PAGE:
Jayarāśi Bhaṭṭa

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Jayarāśi Bhaṭṭa (fl. c. 800[1]) was a sceptical (ajñana) Indian philosopher, author of the Tattvopaplavasiṃha (tattva-upa.plava-siṃha "The Lion that Devours All Categories"/"The Upsetting of All Principles").

The text was discovered in a single manuscript in the 20th century. Its original 1940 edition attributed it to the materialist Charvaka school, but scholarly opinion on this point remains divided. The work is primarily epistemological in nature, reminiscent of the sceptical philosophy of David Hume.

Tattvopaplavasimha[edit]

The manuscript of Tattvopaplavasimha was discovered in 1926 and published in 1940 by Saṁghavī and Pārīkh. The book examines epistemology, where Jayarāśi considers the pramāna (sources of knowledge) accepted in establishing conclusions (perception, inference, and testimony), and proves that none of them are sufficient for establishing knowledge. Inference relies on inductive reasoning, which cannot be shown to be universal premises. Testimony requires the reliability of the witness, which must be established by another of the pramāna. Even direct perception cannot establish truth, because it requires that the perception not be erroneous or illusory, which also cannot be established. Therefore, Jayarāsi argues that none of the sources of knowledge are valid, and nothing can be known for certain.

Jayarāsi challenged the āstika establishment's belief in supernatural beings by attacking their epistemology. Since none of the sources of knowledge are valid, how can anything be said about these beings? Therefore, he argued for the reasonability of atheism, and that happiness in one's life is the most reasonable goal. Jayarasi represented a philosophy of extreme skepticism, claiming no school of philosophy can claim its view of reality as knowledge, including the Cārvāka itself; however, because Cārvāka philosophy represents common sense, it could be used as a guide.

Association with Cārvāka[edit]

Tattvopaplavasimha is regarded by some authors as belonging to the Cārvāka (Lokāyata) school. Sukhlalji Sanghvi and Rasiklal Parikh, D.R. Shastri, Eli Franco, Karin Presidendanz, and Piotr Barcelowicz are examples. Franco (1994), for instance, says "Tattvopaplavasimha is the only Lokayata text which has been discovered so far".[2]

This view is opposed by scholars including Karel Werner, Walter Ruben, K.K Dixit, Debiprasad Chattopadhyaya, M. K. Gangopadhyaya, A H Salunkhe, and Ramkrishna Bhattacharya. Werner (1995), for instance, is sceptical of the claim that Tattvopaplavasimha is a Cārvāka text. He however accepts that the text is an important secondary source for Cārvāka.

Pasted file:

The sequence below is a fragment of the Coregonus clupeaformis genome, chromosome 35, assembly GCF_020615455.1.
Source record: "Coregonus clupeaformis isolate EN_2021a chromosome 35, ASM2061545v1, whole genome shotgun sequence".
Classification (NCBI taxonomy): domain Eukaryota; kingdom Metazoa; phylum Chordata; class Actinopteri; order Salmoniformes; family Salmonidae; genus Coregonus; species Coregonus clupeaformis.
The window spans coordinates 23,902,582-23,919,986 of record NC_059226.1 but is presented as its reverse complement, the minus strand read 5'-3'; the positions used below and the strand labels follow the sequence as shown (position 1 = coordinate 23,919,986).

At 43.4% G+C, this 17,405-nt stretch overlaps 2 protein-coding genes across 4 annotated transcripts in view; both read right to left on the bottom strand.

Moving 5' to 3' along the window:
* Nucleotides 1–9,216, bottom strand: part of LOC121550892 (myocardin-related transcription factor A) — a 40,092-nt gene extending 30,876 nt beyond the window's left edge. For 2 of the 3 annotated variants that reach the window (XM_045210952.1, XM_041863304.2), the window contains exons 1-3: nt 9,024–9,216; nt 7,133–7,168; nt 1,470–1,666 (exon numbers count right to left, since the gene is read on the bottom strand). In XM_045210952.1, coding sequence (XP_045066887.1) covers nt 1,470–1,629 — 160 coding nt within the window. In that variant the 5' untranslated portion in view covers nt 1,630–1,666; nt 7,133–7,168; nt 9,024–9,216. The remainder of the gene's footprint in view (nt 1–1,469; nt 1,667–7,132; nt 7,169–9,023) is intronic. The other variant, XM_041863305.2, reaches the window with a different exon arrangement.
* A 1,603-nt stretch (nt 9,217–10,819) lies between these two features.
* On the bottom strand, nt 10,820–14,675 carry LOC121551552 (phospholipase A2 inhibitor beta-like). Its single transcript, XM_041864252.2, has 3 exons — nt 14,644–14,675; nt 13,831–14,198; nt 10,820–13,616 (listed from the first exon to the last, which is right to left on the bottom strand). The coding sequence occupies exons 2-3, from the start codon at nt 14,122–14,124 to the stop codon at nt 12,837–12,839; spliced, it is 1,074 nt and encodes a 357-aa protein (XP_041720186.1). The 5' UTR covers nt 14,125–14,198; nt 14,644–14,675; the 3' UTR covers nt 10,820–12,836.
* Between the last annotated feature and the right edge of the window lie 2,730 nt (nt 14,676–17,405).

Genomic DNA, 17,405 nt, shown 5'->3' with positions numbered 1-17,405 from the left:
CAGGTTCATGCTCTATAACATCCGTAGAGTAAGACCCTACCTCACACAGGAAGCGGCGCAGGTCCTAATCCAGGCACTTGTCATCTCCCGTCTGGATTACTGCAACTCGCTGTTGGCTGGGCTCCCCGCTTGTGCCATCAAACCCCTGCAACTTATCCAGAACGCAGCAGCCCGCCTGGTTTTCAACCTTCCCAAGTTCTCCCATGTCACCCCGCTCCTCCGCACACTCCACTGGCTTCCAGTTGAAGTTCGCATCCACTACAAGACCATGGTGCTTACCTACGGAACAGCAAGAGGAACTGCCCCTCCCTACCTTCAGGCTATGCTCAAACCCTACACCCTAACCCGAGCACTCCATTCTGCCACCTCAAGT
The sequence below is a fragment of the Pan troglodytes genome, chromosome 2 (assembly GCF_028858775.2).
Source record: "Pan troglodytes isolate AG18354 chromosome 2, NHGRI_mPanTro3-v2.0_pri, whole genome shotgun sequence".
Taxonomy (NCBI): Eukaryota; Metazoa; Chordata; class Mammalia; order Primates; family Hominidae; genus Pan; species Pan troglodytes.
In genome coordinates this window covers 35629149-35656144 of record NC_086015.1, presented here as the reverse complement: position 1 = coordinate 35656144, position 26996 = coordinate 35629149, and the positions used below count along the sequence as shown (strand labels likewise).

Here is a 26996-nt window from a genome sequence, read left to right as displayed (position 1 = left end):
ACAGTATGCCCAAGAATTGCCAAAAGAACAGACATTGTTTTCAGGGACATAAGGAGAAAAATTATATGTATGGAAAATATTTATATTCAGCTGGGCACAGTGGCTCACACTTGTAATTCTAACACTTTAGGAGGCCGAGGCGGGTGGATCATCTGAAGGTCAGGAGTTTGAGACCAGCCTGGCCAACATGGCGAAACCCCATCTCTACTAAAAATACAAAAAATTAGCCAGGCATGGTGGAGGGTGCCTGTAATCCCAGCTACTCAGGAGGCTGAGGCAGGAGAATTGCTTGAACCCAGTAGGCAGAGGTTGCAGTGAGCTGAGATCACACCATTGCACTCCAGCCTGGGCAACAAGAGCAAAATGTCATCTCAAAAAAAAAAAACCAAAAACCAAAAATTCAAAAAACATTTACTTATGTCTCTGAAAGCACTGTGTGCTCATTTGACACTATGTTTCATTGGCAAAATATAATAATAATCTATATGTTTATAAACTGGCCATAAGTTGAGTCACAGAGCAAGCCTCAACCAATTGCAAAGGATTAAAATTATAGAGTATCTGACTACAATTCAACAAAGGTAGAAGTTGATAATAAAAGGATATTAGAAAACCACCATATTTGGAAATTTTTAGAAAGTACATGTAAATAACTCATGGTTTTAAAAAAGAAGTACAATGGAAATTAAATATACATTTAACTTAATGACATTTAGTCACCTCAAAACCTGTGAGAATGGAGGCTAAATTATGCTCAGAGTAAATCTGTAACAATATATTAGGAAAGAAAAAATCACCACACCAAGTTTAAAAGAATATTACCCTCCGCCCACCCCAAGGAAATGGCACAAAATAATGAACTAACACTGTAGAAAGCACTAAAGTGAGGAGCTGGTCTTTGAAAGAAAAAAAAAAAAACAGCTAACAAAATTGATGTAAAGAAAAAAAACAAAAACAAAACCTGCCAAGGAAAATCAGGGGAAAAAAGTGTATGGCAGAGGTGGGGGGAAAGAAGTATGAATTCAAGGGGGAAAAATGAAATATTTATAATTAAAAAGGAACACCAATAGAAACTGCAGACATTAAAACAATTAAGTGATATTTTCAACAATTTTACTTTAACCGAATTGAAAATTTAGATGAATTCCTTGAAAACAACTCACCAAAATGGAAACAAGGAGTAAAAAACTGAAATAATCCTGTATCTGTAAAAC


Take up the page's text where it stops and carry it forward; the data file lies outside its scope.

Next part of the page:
According to Debiprasad Chattopadhyaya, "Jayarāśi, who claims to be intellectually superior to Bṛhaspati, could ... hardly be a follower of Bṛhaspati himself, i.e., could hardly be the leader of any imaginary offshoot of the Cārvāka or Bārhaspatya system".[3] In support of his view that Tattvopaplavasimha is not a Cārvāka/Lokāyata text, Chattopadhyaya says "it is moreover necessary to remember that Jayarāśi claims as his final achievement the annihilation of the vanity of the Pāṣaṇḍin [pākhaṇḍin]-s (Tattvopaplavasiṃha Baroda edition p.125). Now whatever might have been the exact meaning of the word pāṣaṇḍin, it could by no stretch of imagination have excluded the Lokāyatikas and Cārvākas." [4]

Salunkhe also holds that Jayarasi Bhatta did not belong to the Cārvāka school of philosophy as he denies even Pratyakşa pramana and four Mahābhūtas that Cārvāka had accepted. He notes Jayarsi as an agnostic and anti-philosophic rather than a materialistic Lokāyatika.[5]

Ramkrishna Bhattacharya adduces an argument from within the text itself to refute the claim that Tattvopaplava-siṃha is a Cārvāka text. He says, "there is indeed a Cārvāka at the very beginning of the Tattvopaplava-siṃha. But he is not Jayarāśi, but another person who is presented as a Cārvāka out to challenge Jayarāśi’s doctrine of upsetting tattva as such. This objector has to be a Cārvāka, for who but a Cārvāka would refer to the basic premises of materialism and stand upon them? The presence of this objector and the way Jayarāśi gets into controversy with him clearly indicate that Jayarāśi himself was not a Cārvāka or did not even belong to ‘a section of the Cārvāka’ (cārvākaikadeśya)".[6]

Notes[edit]

  1. ^ dated to ca. 770–830 by Franco (1994) and ca. 800–840 by Balcerowicz (2011).
  2. ^ Franco 1994, p. 554
  3. ^ Chattopadhyaya 1964, p. 222–223
  4. ^ Chattopadhyaya 1964, p. 223
  5. ^ Salunkhe 2009, p. 36
  6. ^ Bhattacharya, Ramkrishna. Tattvopaplavavāda of Jayarāśi and its Alleged Relation to the Cārvāka/Lokāyata. Retrieved 06 February 2015.

Bibliography[edit]

  • Balcerowicz, Piotr, "Jayarāśi", The Stanford Encyclopedia of Philosophy (2011).
  • Chattopadhyaya, Debiprasad (1964). Indian Philosophy: A Popular Introduction. Delhi: People’s Publishing House. 
  • Franco, Eli (1994). Perception, Knowledge, and Disbelief: A Study of Jayarasi's Scepticism. Delhi: Motilal Banarasidas. 
  • Narayan Campawat, "Jayarasi Bhatta", in Great Thinkers of the Eastern World, Ian McGready, ed., New York: Harper Collins, 1995, pp. 202–206. ISBN 0-06-270085-5
    • review: Karel Werner, Bulletin of the School of Oriental and African Studies, University of London (1995)
  • Saṁghavī, Sukhlāljī; Pārīkh, Rasiklāl C. (eds.): Tattvopaplavasimha of Shri Jayarasi Bhatta. Edited with an introduction and indices. Gaekwad Oriental Series 87, Oriental Institute, Baroda 1940 [Reprinted: Bauddha Bharati Series 20, Varanasi 1987].
  • Salunkhe, AH (2009). Astikshiromani Charvaka (in Marathi). Satara: Lokayat Prakashan. 
  • Werner, Karel, 1995, “Review of Eli Franco: Perception, knowledge and disbelief: a study of Jayarāśi's scepticism, Delhi, Motilal Banarsidass 1994”, Bulletin of the School of Oriental and African Studies, 58(3): 578.

External links[edit]